As we often do when it come to celebrities who let it all hang out, let's turn to comedian Paul F. Tompkins, a regular contributor to VH-1's "Best Week Ever." Paul, thanks for your time tonight.

PAUL F. TOMPKINS, VH-1: Thank you, Keith.

OLBERMANN: So, was that a dress or did she just forget her pants?

Was there an armed robbery? What happened?

TOMPKINS: This is where I feel bad for women, because their clothing is made at such weird lengths. With men, a shirt is always a shirt. Do I have to wear pants with this? Yes, it's a shirt. It's clearly a shirt. I think that when it comes to women's clothing, you have to use the one percent doctrine. If you are only 99 percent sure that it's a dress, wear pants anyway.

OLBERMANN: I mean it could have been like a smock or a cover all of some sort? Is that what it was?

TOMPKINS: She might have been coming from a pottery class.

OLBERMANN: Color Me Mine or whatever the hell that's called. With this latest thing, has Miss Spears, as our graphic here insinuate, truly hit rock bottom?

TOMPKINS: It's hard to say because she started out so low. She has already shaved her head. You know, but my feeling is that Britney is the Beetles of insane and inappropriate behavior. We have yet to hear her "Sergeant Pepper."

OLBERMANN: She is going to go into the psychedelic era any month now. Listen, she's in this custody battle for these two boys. Would a judge ever hold a question of public dress, either bottom or frontal flashing, against her? Does nudity make you a bad parent?

TOMPKINS: Well it, depends on what kind of nudity. I think indoor nudity is healthy. Outdoor nudity is another three years of therapy for those children. This is not a European nation? We are not in Scandinavia. This is America and we are uptight about the human body.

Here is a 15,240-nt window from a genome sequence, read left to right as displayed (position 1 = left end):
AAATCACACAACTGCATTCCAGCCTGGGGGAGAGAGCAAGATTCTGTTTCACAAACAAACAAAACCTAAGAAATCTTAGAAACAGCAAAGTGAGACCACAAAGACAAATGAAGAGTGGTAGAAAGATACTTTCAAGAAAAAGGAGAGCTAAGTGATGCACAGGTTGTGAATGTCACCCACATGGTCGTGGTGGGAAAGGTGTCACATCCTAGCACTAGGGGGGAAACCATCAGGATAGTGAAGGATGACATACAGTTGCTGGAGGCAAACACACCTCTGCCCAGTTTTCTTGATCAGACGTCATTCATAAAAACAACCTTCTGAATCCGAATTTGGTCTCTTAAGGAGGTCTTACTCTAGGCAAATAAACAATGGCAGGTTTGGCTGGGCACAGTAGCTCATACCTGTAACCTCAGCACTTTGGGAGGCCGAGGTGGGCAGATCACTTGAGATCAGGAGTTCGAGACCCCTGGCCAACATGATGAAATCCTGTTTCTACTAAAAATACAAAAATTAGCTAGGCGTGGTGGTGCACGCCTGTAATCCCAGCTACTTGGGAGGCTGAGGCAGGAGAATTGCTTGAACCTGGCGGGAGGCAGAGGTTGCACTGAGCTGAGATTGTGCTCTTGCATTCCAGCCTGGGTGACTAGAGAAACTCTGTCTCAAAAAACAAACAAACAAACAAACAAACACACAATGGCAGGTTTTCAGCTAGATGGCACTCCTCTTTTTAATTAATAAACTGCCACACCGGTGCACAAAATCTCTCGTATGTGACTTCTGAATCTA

OLBERMANN: Now, this is, perhaps, the most frightening thing of all, Paul. She has said she is planning something - the word is shocking that she used for the MTV Music Awards next month. Do we even dare speculate, contemplate what on Earth there is left that could shock us, I mean, other than apologize?

TOMPKINS: I think the most shocking thing she could do is actually show up to that awards show. She has been making a career out of backing out of things lately. It's amazing. She always has an exit strategy.

OLBERMANN: As we have seen here, backing out of it, in that dress, too. That's an exit strategy and a half right there. Apparently at the MTV thing she was going to sing "My Prerogative" while pictures of her ex-lovers such as Mr. Timberlake and Mr. Federline were projected behind her. Who would have talked her out of that bright idea? Was it one of the kids?

TOMPKINS: The real question might be who didn't talk her out of it? That's just a flat out bad idea, especially with what's going on in her life. I think social services might have a few idea on what a mother's prerogative might be. It also makes me think her troubles were traced back to when she initially covered that song. And given the kind of twists and turns that Bobby Brown's life has taken, maybe that song is haunted.

OLBERMANN: It's like one of those videos. Last thing Versace dress, the one that she wiped her chicken stained fingers at the bad photo shoot from "OK! Magazine" is now up for sale on eBay. "OK!" says it's going to send the proceeds to charity. But who wants that dress?

TOMPKINS: After Monica Lewinsky's dress, people were clamoring to buy that. I never thought years later this will be a trend. If you really want stained clothing, just do what everybody else does and go to the Salvation Army.

OLBERMANN: Comedian Paul F. Tompkins, contributor to VH-1's "Best Week Ever." As always, Paul, great thanks.

TOMPKINS: My pleasure, Keith.

OLBERMANN: That's Countdown for this is the 1,583rd day since the declaration of mission accomplished in Iraq. I'm Keith Olbermann, good night and good luck.